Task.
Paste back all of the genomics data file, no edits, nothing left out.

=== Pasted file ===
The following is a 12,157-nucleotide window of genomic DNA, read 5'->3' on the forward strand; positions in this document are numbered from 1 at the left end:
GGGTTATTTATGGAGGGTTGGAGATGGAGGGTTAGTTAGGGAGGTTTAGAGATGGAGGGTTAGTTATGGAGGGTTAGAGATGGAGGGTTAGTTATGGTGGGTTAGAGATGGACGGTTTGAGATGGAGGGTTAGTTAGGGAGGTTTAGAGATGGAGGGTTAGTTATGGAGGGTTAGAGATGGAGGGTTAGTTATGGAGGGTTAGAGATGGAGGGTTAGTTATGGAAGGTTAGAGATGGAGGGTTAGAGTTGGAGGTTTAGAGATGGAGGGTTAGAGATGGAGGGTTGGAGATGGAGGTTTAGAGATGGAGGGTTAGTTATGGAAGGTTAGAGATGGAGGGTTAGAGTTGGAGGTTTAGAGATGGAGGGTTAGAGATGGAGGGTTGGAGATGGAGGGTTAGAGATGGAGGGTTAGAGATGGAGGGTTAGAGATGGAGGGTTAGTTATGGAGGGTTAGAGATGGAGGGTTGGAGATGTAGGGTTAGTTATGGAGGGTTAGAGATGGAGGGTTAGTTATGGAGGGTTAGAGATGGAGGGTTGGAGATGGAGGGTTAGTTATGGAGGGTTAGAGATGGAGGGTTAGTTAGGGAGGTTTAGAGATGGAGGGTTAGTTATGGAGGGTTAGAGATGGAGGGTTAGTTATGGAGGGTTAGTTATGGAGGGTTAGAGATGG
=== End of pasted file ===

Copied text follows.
The following is a 12,157-nucleotide window of genomic DNA, read 5'->3' on the forward strand; positions in this document are numbered from 1 at the left end:
GGGTTATTTATGGAGGGTTGGAGATGGAGGGTTAGTTAGGGAGGTTTAGAGATGGAGGGTTAGTTATGGAGGGTTAGAGATGGAGGGTTAGTTATGGTGGGTTAGAGATGGACGGTTTGAGATGGAGGGTTAGTTAGGGAGGTTTAGAGATGGAGGGTTAGTTATGGAGGGTTAGAGATGGAGGGTTAGTTATGGAGGGTTAGAGATGGAGGGTTAGTTATGGAAGGTTAGAGATGGAGGGTTAGAGTTGGAGGTTTAGAGATGGAGGGTTAGAGATGGAGGGTTGGAGATGGAGGTTTAGAGATGGAGGGTTAGTTATGGAAGGTTAGAGATGGAGGGTTAGAGTTGGAGGTTTAGAGATGGAGGGTTAGAGATGGAGGGTTGGAGATGGAGGGTTAGAGATGGAGGGTTAGAGATGGAGGGTTAGAGATGGAGGGTTAGTTATGGAGGGTTAGAGATGGAGGGTTGGAGATGTAGGGTTAGTTATGGAGGGTTAGAGATGGAGGGTTAGTTATGGAGGGTTAGAGATGGAGGGTTGGAGATGGAGGGTTAGTTATGGAGGGTTAGAGATGGAGGGTTAGTTAGGGAGGTTTAGAGATGGAGGGTTAGTTATGGAGGGTTAGAGATGGAGGGTTAGTTATGGAGGGTTAGTTATGGAGGGTTAGAGATGG